I just don’t see your wages as being tied to your value as a human. Even people who cheat illegals, they aren’t making a value judgement on the people. They just know they can get away with it.

  13. “only” prevail.

  14. John and Glenn,

    You both misunderstand my argument. It’s not that wages tie to human value, but that human dignity reflects human value. Employees allow companies to profit, so it is morally incumbent companies pay a wage capable of providing a minimum standard of human dignity.

    Employees are commodities, like it or not. And you must understand that companies will only bid higher in accordance with necessity. This is why I support minimum wage laws. Society has a responsibility to see that one’s humanity is not lost in a business transaction.

    To satisfy cost of living differences, the minimum wage should be different from place to place.

    We conservatives must understand that human value and dignity must extend beyond the womb.

  15. Glenn,

    Your argument seems to be that since we can’t really know what a true “living wage” is, we do nothing. Poor argument.

    • Terrance,
      No, what I’m saying is that, first, it is not the gov’t duty to legislate minimum wage. Especially the Fed gov’t because the Constitution does not allow it without practicing eisegesis with the document. Second, you are making an arbitrary standard and tying it to human dignity rather than the value of the work, which means in your scenario it would matter whether the person was a brain surgeon or a garbage collector–they have the same dignity value so therefore should have the same wage.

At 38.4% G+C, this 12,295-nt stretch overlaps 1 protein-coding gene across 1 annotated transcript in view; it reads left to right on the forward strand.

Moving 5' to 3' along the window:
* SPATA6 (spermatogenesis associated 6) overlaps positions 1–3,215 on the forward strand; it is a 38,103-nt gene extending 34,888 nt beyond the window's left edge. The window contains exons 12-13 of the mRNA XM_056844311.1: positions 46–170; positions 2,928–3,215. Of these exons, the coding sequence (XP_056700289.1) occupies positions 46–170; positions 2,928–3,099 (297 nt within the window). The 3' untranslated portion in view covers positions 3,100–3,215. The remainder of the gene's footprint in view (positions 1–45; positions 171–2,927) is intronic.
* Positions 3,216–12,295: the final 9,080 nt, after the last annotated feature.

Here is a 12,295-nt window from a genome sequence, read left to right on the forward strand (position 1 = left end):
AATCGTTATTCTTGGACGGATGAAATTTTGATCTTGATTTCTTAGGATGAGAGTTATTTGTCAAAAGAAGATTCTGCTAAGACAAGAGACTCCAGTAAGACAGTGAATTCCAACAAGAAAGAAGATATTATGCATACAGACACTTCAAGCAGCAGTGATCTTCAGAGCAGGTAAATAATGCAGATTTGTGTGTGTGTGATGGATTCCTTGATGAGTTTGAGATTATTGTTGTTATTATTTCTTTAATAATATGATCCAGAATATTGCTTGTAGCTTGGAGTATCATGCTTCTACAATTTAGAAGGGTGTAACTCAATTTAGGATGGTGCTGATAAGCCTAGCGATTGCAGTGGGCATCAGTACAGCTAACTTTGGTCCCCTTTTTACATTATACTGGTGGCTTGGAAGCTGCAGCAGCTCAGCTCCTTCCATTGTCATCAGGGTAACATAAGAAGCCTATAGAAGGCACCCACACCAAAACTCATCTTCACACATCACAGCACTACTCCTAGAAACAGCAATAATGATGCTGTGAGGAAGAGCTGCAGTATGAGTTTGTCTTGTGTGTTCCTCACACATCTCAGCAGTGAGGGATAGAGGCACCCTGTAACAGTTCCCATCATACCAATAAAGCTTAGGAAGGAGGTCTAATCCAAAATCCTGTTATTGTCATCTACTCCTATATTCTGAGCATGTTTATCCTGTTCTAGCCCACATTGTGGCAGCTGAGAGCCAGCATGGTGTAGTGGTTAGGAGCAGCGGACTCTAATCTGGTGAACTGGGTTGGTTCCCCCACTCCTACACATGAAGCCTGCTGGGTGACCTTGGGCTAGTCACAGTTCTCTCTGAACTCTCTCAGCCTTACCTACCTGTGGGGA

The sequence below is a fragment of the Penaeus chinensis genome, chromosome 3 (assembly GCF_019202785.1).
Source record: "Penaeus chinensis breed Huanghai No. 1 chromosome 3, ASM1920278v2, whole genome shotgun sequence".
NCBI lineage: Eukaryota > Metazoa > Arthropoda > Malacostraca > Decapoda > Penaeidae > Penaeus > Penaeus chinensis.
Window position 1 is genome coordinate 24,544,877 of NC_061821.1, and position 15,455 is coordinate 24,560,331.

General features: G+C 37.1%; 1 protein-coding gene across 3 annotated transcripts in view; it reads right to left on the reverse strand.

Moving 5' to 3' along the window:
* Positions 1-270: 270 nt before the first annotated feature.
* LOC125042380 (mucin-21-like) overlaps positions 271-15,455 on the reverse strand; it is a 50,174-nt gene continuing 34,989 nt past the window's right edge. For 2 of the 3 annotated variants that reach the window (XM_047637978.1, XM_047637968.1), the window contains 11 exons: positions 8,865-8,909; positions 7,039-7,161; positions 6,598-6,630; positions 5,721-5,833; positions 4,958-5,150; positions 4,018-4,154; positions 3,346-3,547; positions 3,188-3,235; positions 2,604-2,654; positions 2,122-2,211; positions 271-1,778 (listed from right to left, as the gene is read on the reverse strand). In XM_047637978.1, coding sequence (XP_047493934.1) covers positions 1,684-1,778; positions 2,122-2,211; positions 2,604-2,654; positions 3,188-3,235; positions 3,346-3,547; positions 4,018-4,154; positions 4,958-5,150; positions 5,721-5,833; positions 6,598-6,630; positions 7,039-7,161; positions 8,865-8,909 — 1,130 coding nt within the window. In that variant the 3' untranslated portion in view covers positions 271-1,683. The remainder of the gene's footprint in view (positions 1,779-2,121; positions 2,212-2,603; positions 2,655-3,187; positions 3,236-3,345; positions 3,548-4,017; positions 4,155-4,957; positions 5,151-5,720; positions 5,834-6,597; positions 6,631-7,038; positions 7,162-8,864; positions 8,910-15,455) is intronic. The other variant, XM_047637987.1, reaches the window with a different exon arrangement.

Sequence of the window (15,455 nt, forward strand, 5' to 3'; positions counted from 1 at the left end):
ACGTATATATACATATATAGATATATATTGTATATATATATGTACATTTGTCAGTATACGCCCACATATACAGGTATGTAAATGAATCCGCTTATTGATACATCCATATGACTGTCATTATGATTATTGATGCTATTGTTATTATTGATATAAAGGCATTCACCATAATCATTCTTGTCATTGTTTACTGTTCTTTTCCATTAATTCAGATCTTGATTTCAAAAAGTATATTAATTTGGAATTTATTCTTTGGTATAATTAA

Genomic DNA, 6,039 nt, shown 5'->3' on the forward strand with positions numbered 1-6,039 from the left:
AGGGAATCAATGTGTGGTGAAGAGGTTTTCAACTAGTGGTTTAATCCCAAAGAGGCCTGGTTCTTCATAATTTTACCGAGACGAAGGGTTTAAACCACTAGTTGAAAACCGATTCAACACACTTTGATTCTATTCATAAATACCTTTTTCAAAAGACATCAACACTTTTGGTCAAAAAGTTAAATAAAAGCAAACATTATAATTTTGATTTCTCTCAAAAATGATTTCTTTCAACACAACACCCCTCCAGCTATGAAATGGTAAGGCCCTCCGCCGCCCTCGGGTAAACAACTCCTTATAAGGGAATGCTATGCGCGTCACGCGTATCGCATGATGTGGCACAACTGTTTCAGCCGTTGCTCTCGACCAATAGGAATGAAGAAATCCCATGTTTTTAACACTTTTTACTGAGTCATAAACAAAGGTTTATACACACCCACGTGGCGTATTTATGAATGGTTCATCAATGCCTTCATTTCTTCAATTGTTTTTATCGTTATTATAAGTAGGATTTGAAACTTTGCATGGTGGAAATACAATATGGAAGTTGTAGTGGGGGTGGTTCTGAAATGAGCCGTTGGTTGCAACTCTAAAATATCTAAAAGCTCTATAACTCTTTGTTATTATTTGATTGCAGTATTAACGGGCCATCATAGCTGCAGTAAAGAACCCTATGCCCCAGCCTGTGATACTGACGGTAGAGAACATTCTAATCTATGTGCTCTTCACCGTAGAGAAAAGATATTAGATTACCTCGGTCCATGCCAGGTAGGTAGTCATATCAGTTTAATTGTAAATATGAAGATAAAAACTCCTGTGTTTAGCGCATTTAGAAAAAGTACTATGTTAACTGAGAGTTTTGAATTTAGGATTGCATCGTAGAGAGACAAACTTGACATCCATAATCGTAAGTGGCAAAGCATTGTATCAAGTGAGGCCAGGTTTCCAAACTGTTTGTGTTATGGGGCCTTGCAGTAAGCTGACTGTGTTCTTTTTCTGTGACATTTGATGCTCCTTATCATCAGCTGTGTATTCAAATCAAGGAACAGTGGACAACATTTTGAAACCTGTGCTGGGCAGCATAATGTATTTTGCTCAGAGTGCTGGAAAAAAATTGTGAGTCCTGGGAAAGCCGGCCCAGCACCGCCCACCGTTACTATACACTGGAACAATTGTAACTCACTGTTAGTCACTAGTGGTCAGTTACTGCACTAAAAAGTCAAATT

But human value/dignity is NEVER tied to wages. If that is where one gets his value/dignity, then he is self-focused and looking at things totally wrong. The Bible says our value/dignity is intrinsic, because we are created in God’s image. It is tied to nothing else.

      Now you can theorize that doing things for people recognizes that dignity, but the person himself does not have dignity based on whether or not someone else recognizes that dignity.

      Again, a living wage is subjective and will be different depending on locations, etc. To make a blanket wage across the board is nothing but 100% socialism. The government should never mandate what an employer must pay in wages – that takes away from the employer’s dignity!

  16. Glenn,

    I don’t support federal government involvement. It should be left to the states to decide the minimum standard of living in their respective area.

    What is so arbitrary about believing that human beings are entitled to live in a manner consistent with human dignity? If someone betters themselves and earns way more money, like your surgeon, then great! But there should still be a floor past which no human being is allowed to descend.